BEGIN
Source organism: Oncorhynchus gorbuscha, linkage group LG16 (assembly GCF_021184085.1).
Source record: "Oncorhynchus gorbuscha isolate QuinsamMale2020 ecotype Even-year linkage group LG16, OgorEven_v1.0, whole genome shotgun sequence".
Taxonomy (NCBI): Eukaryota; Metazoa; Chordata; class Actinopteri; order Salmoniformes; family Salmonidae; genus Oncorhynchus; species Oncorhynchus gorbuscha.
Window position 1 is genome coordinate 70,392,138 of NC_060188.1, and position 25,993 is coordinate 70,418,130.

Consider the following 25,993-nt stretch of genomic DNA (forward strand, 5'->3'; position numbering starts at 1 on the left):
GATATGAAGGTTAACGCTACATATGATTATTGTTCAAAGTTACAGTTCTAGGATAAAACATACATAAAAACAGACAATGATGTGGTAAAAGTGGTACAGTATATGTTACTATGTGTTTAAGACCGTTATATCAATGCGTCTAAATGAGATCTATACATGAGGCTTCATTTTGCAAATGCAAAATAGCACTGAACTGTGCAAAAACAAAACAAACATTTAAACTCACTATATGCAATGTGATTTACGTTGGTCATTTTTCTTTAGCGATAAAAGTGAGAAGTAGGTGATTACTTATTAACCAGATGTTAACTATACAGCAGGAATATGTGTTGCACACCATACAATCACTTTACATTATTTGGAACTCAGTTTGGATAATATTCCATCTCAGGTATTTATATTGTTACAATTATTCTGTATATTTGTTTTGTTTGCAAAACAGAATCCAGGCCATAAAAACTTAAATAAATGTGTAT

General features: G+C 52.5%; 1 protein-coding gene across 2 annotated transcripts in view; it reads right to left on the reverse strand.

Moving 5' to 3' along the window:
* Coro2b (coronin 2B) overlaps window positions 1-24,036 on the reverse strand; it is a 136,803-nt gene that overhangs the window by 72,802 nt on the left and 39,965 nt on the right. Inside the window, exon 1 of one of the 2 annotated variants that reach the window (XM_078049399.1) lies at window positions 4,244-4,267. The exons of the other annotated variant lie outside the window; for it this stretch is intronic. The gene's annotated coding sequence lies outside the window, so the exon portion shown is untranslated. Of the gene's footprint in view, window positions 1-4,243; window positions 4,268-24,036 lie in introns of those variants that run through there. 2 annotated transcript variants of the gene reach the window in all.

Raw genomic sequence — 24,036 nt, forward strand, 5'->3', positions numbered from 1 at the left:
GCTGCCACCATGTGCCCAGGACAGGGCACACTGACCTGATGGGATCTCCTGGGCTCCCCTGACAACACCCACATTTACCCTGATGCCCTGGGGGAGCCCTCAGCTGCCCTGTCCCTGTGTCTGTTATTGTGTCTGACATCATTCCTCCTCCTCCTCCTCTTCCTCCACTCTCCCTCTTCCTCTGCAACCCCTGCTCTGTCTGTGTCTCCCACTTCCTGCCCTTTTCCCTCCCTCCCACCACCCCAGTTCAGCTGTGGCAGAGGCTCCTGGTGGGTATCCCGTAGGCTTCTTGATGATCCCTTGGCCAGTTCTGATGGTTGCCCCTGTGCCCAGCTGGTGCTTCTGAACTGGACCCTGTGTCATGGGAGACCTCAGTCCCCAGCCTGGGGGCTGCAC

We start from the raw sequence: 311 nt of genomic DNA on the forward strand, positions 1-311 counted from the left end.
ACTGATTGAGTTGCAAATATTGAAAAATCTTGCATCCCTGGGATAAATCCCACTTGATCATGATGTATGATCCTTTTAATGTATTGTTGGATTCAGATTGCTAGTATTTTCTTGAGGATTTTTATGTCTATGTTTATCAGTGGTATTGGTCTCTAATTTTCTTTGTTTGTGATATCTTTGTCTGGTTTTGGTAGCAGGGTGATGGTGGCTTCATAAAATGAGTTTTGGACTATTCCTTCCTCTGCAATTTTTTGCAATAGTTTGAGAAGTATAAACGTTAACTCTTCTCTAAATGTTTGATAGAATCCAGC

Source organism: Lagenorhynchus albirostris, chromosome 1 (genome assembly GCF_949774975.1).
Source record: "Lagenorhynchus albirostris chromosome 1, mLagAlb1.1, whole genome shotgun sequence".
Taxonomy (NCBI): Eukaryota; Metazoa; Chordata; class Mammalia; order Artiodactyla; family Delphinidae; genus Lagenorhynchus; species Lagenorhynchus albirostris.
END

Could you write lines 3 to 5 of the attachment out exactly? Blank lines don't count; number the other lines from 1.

Taxonomy (NCBI): Eukaryota; Metazoa; Chordata; class Actinopteri; order Salmoniformes; family Salmonidae; genus Oncorhynchus; species Oncorhynchus gorbuscha.
Window position 1 is genome coordinate 70,392,138 of NC_060188.1, and position 25,993 is coordinate 70,418,130.

Consider the following 25,993-nt stretch of genomic DNA (forward strand, 5'->3'; position numbering starts at 1 on the left):